“Mr. Azimi? Follow me, the doctor will see you now.”
I look up from the drab linoleum floor, eager beyond words to leave this little slice of purgatory they call the waiting room and follow the nurse beyond the swinging doors. My booty aches from the glorified slab of rock I’ve been sitting on for the past hour and a half, and I’m walking behind the nurse like Bambi in stilettos because one of my legs has fallen asleep. If I ever meet God face-to-face, I’m going to ask him/her/it why doctors’ offices always seem to have the most uncomfortable chairs. Really? You make this much money and you can’t spring for something with padding? And why do they insist patients show up on time to appointments only to make them wait for hours? Also, why are the walls in hospitals and clinics painted such drab colors, why can’t they be colored a vibrant yellow or orange, and speaking of orange, why do hospital cafeterias always seem to serve the runniest orange juice? I digress. Come face-to-face with your own mortality, and your mind will grab any tangent it can and run with it. Sprint with it.
The nurse is all business as she leads me into an examination room and proceeds to record my vitals. Something softens in her eyes as she unceremoniously shoves a thermometer into my mouth. The tender smile she gives me hints that she senses how uncomfortable and nervous I am, but she’s out the door before I can even voice the emotion, leaving me wishing that I had one of those cutesy teddy bears dotting her scrubs to hug. The truth is, I’m not nervous and I’m not uncomfortable. I am absolutely terrified out of my wits. I’ve never been afraid to visit the doctor before, but that was back when I thought I had nothing to fear from my body. I’m here to receive the results of my physical exam, and I’m one hundred percent positive that this is one test I’m not going to get an A+ on.
It’s been seven years since I last had a physical, which is bad enough in itself. But I spent those seven years behind the lit end of a cigarette, probably smoking enough of them to burn my own personal hole in the ozone layer. I rarely visited the doctor during that time because I was a coward. I couldn’t stand to see the looks of judgment and disdain I thought I’d inevitably receive from the doctors and nurses once they found out exactly just how many cigarettes I smoked per day; it had happened before, and I couldn’t handle the shame I felt. So I just never went, or I went and I lied (which made me feel twice as ashamed), and I never ever asked them to do a physical exam on me. You can cure me of my strep throat and send me on my way, fine, but let me and my insides keep our blissful ignorance.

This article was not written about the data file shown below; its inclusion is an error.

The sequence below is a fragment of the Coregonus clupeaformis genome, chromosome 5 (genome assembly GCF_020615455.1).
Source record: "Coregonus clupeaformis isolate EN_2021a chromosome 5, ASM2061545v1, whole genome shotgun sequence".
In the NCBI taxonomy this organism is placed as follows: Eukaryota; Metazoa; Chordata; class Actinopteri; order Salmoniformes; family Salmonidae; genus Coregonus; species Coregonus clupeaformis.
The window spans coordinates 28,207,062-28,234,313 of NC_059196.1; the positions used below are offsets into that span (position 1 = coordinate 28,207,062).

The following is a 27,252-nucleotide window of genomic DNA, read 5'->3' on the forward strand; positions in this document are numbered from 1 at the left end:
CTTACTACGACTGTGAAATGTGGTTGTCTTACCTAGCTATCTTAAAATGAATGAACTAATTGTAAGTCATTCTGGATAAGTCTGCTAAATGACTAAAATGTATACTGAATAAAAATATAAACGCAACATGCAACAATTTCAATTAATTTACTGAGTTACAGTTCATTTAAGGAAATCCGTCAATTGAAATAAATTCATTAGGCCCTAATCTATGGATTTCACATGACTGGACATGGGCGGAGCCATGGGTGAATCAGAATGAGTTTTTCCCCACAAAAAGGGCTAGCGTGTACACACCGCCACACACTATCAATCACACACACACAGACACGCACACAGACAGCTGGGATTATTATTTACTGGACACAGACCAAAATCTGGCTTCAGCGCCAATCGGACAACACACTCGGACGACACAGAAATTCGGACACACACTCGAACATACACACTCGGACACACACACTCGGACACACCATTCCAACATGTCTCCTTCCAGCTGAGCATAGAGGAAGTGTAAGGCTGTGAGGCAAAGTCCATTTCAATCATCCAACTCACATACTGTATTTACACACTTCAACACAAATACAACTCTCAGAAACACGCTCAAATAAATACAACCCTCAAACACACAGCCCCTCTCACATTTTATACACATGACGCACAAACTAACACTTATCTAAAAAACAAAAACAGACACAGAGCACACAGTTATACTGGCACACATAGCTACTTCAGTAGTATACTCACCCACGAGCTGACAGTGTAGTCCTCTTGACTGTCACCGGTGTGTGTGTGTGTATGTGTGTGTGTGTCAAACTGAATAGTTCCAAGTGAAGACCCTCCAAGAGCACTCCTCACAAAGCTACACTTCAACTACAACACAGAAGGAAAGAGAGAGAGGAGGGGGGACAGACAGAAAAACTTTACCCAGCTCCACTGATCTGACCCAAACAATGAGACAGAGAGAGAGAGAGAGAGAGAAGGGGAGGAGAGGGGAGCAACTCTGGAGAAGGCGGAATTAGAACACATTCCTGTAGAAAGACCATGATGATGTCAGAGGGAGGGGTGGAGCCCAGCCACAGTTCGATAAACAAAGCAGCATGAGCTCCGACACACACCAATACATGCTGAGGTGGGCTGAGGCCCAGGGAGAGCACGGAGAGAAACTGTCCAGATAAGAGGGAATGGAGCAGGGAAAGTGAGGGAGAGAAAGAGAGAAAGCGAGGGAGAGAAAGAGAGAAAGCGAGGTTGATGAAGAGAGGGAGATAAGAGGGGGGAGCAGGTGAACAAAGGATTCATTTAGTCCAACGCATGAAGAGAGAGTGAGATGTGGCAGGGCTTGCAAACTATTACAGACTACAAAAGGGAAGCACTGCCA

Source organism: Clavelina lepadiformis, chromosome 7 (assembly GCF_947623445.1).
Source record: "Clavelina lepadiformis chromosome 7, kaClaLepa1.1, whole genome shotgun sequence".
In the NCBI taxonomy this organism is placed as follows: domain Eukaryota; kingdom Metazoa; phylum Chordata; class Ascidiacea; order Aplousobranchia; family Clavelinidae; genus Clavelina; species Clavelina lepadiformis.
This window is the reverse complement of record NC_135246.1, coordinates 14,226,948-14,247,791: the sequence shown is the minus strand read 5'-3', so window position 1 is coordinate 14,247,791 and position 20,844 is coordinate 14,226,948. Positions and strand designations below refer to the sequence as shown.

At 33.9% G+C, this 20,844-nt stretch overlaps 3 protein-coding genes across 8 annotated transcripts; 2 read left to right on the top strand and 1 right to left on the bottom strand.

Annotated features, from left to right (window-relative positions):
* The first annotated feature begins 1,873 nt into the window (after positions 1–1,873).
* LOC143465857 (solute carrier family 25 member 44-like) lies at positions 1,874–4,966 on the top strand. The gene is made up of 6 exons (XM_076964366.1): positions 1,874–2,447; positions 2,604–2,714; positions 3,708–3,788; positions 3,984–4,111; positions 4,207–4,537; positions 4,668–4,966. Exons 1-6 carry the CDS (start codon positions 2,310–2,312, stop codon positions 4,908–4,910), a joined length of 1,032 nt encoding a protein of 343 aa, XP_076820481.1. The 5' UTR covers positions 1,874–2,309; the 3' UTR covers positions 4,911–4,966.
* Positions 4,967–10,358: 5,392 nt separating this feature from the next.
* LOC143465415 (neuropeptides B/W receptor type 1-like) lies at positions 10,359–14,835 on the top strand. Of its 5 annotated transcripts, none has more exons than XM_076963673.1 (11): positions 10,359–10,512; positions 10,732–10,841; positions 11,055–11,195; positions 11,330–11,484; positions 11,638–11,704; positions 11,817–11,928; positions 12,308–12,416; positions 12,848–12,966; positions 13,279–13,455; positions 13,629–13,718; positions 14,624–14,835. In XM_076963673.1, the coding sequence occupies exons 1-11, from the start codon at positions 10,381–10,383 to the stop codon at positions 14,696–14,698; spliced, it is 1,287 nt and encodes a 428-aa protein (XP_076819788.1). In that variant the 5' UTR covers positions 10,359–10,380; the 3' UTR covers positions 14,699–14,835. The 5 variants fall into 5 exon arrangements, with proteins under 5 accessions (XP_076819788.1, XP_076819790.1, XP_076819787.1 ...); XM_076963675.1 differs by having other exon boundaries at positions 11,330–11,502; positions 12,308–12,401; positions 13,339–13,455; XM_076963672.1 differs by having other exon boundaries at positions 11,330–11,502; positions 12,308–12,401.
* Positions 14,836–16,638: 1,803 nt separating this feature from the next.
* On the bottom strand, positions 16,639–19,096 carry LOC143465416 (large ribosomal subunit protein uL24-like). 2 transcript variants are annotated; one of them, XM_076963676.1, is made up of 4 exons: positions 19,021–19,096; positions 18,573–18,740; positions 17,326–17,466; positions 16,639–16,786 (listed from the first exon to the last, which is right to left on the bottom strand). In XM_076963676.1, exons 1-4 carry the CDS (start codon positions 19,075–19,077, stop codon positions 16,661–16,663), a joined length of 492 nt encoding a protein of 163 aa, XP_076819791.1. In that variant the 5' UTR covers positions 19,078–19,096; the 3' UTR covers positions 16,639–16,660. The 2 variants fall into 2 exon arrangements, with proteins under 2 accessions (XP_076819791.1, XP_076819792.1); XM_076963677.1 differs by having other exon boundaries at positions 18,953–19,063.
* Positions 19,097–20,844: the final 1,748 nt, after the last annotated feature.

Before, I could make like an ostrich and bury my head in a cloud of smoke, refusing to ever know the truth about my own body. “So what if I can’t breathe after walking up the stairs? That’s not the beginning stages of emphysema, I’m just out of shape. And that hacking cough I’ve had for three months? That’s NOT lung cancer. It isn’t.” I could pretend smoking didn’t have actual physical consequences, which meant I didn’t have to quit. Now, it’s as if a blindfold has been ripped from my eyes. I can’t pretend I’m invincible and I can’t go on staying willfully uninformed, regardless of the shame and anxiety I might be feeling. After all, these crippling fears I have about my body betraying me to sickness, they’re well deserved. I betrayed it first, didn’t I?
I’m snapped out of my troubled reverie by a knock on the exam room door. The doctor, a portly, affable middle-aged guy who looks like he’d make a good favorite uncle, walks in and sits down, peering at the report in his hands.
“Okay, Mr. Azimi. Seems like everything has come back normal. Nothing to worry about. If you’ll sign here, you can be on your way.”
Nothing to worry about? Did I hear that right? “Seriously? I’m good?”
He smiles as he places a ballpoint in my hand. “You’re good. Oxygen, lipid and glucose levels are normal, blood pressure and cholesterol fall within acceptable ranges. We’ll check again next year.”
He shakes my hand and wishes me a good day, off to do the things that doctors do when they’re not with patients. Five minutes later, I’m still sitting there staring at the report, relief and amazement etched across my features.
I know this physical doesn’t mean that everything is peachy keen with my body. It just means that it is for now because they haven’t found anything to report. I know I’m not out of the woods yet, that the ill effects of my addiction will be with me for years to come and that I’ll have to pay close attention to my health until I’m no longer at risk for the the long-term and chronic diseases smokers are known to succumb to. It comes with the territory of being an ex-smoker, and I’ve made my peace with that. That’s tomorrow’s problem, though. Today, I’m going to celebrate being healthy, and I’m going to do whatever I can to keep myself that way.